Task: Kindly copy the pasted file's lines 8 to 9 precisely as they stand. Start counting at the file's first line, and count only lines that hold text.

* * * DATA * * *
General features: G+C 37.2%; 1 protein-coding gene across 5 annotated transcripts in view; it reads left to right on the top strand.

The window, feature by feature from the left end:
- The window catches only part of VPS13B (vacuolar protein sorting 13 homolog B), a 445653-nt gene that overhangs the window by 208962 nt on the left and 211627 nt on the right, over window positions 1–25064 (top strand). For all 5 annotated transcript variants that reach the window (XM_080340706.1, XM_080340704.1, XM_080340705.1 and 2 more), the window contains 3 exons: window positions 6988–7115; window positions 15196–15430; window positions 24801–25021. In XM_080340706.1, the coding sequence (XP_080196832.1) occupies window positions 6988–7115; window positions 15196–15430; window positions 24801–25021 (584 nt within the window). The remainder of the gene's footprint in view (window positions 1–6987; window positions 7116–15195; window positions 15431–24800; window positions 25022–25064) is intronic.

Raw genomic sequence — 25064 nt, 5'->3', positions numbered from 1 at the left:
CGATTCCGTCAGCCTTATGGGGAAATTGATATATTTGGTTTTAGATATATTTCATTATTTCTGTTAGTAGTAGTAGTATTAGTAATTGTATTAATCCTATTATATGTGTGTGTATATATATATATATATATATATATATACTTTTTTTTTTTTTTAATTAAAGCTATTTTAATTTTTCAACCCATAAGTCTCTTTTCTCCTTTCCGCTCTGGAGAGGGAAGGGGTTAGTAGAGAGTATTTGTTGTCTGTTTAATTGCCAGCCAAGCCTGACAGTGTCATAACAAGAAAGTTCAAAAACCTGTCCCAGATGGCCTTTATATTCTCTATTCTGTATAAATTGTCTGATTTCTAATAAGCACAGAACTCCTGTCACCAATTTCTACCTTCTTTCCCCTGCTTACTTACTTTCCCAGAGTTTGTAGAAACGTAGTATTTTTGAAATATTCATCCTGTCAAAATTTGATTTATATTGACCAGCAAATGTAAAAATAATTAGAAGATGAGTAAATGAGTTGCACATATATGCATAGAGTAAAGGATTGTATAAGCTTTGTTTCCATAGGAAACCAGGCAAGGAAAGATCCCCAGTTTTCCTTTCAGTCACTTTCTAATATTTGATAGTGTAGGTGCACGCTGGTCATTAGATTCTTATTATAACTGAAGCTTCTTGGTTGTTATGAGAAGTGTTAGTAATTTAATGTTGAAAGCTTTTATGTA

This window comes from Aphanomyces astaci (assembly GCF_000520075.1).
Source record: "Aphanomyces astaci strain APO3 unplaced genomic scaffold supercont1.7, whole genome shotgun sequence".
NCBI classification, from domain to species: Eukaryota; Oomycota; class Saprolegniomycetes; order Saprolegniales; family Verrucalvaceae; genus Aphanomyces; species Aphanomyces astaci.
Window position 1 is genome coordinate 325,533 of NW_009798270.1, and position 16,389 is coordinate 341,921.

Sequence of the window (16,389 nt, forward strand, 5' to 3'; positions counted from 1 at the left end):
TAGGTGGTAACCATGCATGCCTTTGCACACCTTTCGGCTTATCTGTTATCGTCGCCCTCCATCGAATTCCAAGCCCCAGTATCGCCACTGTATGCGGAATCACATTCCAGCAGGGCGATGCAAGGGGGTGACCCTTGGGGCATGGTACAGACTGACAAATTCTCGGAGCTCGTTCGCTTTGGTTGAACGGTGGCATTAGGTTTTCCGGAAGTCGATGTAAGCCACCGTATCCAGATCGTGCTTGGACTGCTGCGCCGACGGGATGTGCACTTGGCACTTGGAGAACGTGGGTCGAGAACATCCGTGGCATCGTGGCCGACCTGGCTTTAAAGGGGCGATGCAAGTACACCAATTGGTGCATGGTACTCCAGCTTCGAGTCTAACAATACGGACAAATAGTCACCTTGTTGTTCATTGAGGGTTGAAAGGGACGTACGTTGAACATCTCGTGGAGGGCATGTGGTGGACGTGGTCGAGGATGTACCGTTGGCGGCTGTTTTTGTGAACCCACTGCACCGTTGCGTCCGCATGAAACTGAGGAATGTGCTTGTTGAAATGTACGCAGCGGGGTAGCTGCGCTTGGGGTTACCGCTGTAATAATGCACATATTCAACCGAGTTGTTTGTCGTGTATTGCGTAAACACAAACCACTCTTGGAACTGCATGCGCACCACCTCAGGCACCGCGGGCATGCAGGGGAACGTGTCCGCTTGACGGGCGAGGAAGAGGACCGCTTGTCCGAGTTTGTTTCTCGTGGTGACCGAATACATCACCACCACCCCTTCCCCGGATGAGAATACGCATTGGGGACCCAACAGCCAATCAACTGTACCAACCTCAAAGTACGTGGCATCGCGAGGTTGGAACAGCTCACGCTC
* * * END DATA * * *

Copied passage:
NCBI classification, from domain to species: Eukaryota; Oomycota; class Saprolegniomycetes; order Saprolegniales; family Verrucalvaceae; genus Aphanomyces; species Aphanomyces astaci.
Window position 1 is genome coordinate 325,533 of NW_009798270.1, and position 16,389 is coordinate 341,921.